Several Labour MPs are reportedly threatening to quit the party after Jeremy Corbyn said he will impose a three-line whip ordering them to vote in favour of Article 50. Tulip Siddiq, Catherine Smith and Jo Stevens are claimed to be among those who said they will not only go against the whip and vote against triggering Article 50, but will resign from the party.
Shadow Business Secretary Clive Lewis is also said to be voting against the bill and could even campaign against it in defiance of Corbyn.
Corbyn confirmed during an interview to Sky News that he will be insisting Labour does not attempt to block the formal process of leaving the UK after the Supreme Court ruled that Parliament must be consulted before Theresa May can trigger Article 50.
The Labour leader said: "I fully understand the pressures and issues that members are under, those who represent leave constituencies and those who represent remain constituencies. Labour is in the almost unique position of having MPs representing constituencies in both directions and very strongly in both directions.
"I say to everyone unite around the important issues of jobs, economy, security, rights, justice, those issues, and we will frame that relationship with Europe in the future, outside the Europe but in concert with friends, whether those countries are in the EU or outside the EU.
"That's the message we're putting out. And I'm asking all of our MPs not to block Article 50 but to make sure it goes through next week."
As many as 60 MPs could go against the party whip and vote against Article 50 as they represent constituencies which voted to Remain.
Siddiq, MP for Hampstead and Kilburn, said: "Three-quarters of my constituents voted Remain and I will stand up for them. If it means stepping down from the front bench then that would be unfortunate – but it's something which I've considered."
The potential Labour rebellion arrived as the European Union (Notification of Withdrawal) Bill was introduced to the House of Commons by the Government's Brexit Secretary David Davis.
The "straightforward bill", which is just over 130 words long, will be debated on Tuesday, 31 January and Wednesday, 1 February, followed by a further three days of debate from 6 February, with an eye for a final vote being taken on 8 February.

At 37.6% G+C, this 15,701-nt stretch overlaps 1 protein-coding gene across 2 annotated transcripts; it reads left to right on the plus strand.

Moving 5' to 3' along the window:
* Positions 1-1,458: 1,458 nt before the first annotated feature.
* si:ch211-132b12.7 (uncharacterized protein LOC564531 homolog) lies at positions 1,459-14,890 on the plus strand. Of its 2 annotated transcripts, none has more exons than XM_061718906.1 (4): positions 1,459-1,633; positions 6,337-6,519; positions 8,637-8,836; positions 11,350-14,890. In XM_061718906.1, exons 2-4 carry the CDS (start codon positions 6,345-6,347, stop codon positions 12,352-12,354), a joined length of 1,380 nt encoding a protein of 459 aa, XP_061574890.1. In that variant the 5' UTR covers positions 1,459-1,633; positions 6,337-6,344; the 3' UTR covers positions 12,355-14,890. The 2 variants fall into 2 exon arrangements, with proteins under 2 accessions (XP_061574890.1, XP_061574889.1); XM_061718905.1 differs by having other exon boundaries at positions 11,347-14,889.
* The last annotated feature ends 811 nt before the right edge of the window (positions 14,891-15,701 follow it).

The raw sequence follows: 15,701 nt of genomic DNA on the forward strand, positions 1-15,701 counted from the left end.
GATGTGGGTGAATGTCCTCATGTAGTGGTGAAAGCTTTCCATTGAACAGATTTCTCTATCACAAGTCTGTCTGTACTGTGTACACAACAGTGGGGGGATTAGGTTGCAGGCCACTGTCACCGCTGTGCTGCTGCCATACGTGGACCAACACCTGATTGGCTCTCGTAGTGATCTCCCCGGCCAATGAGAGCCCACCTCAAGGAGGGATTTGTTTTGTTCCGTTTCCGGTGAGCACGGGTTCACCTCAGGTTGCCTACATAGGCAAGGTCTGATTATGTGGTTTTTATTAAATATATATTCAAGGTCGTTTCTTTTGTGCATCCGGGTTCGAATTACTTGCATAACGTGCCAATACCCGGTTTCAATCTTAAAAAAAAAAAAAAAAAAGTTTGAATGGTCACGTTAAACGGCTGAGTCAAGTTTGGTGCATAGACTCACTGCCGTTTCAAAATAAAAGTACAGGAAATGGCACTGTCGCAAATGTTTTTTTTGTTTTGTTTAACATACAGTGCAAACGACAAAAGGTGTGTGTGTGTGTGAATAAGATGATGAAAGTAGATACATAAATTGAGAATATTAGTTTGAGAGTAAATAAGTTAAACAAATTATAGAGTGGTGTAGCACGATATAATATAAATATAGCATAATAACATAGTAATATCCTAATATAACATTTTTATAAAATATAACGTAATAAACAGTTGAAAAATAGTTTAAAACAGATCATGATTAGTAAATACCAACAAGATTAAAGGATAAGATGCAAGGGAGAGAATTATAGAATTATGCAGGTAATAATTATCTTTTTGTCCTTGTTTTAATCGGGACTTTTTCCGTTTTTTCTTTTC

Davis said: "The British people have made the decision to leave the EU and this Government is determined to get on with the job of delivering it.
"So today we have introduced a bill in Parliament which will allow us to formally trigger Article 50 by the end of March. I trust that Parliament, which backed the referendum by six to one, will respect the decision taken by the British people and pass the legislation quickly."
The Article 50 bill
A bill to:
Confer power on the Prime Minister to notify, under Article 50(2) of the Treaty
on European Union, the United Kingdom's intention to withdraw from the
Be it enacted by the Queen's most Excellent Majesty, by and with the advice and
consent of the Lords Spiritual and Temporal, and Commons, in this present
Parliament assembled, and by the authority of the same, as follows:—
1 Power to notify withdrawal from the EU
(1)The Prime Minister may notify, under Article 50(2) of the Treaty on European
Union, the United Kingdom's intention to withdraw from the EU.
(2)This section has effect despite any provision made by or under the European
Communities Act 1972 or any other enactment.
2 Short title
This Act may be cited as the European Union (Notification of Withdrawal) Act